“This year my 14-year-old daughter - Amber Anning - won two National titles, broke a European and three UK records. She ended the year as World Youth lead over 300m and tops the UK rankings in three events. She asked me to let you know that the Tube has played a major role in her successful season.

“At least twice a week - term time - Amber makes a 62 mile round trip, travelling from school in Brighton by bus, rail and taxi to train at the Tube. It enables her to beat our infamous British climate and receive high quality technical training throughout the year for High Jump, Long Jump, Shot, Triple Jump, Hurdles and Sprints. It makes all the difference having the option of training inside.

“Amber’s been training at the Tube for two years. It’s a big Family commitment to get her there, but that’s what motivated athletes do. We are so lucky to have this facility in Sussex.

“Athletics might only receive prominence on our screens during summer but it’s an all year sport and it’s over winter that athletes - like Amber - do a lot of the hard work that will tak them through to the track season.

“From Jess Ennis in Sheffield and Christine Ohuruogu and Greg Rutherford at Lee Valley ALL of our successful Olympians have benefitted from indoor facilities.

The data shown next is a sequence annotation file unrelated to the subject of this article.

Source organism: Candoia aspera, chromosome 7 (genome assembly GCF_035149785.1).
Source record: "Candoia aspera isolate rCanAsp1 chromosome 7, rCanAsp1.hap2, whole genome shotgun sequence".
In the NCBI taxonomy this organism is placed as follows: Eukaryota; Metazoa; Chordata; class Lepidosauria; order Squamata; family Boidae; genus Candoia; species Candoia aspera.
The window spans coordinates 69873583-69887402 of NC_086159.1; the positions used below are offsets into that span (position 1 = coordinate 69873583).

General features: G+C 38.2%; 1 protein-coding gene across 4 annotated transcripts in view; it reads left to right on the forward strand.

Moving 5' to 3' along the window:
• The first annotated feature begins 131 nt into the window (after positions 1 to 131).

“If anything the council should think about extending the tube into a 60m track – advertise it more widely to schools – and bring indoor athletics competitions in here during winter and spring. Can you imagine how exciting it would be for even more local kids to discover that they can run on a track, jump into a sand pit or learn to hurdle in winter without getting wet or cold?

“In summary Amber said the following. ‘I want to win a Gold medal at the Olympics. To make this a reality I need the Tube so that I can continue working hard even when it’s winter and frosty and the outdoor track is closed due to health and safety. IF you knock it down you’ll be depriving young athletes like me, from all over Sussex, of the opportunity to fly’.”

Keren Hannyngton, parent:

My name is Keren Hannyngton and my daughter Ella has competed for Horsham Blue Star Harriers for three years. She is currently ranked number 1 in the UK as an Under 13 in both hurdles and high jump.

“I have no doubt that her success is down to two contributory factors: Excellent support and coaching, an ability to train all year round in the tube especially for two events which require specific technical training which can best be achieved with indoor winter training.

“If the Tube is no longer available, I have no doubt that her performance will be severely impacted.  The indoor tube facility allows her to continue her training whatever the weather – training is never cancelled which allows for continued development, especially during the winter, without disruption.

“She has been selected to be part of the Sussex County Under13 Athletics Squad for the last two years. They meet four times over the winter in the tube – I don’t know where this training will be held if the tube no longer exists. The County Squad training provides opportunity for young athletes to try our different events including pole vault and high jump and receive expert coaching which again includes events which benefit from indoor training since training is now weather dependent.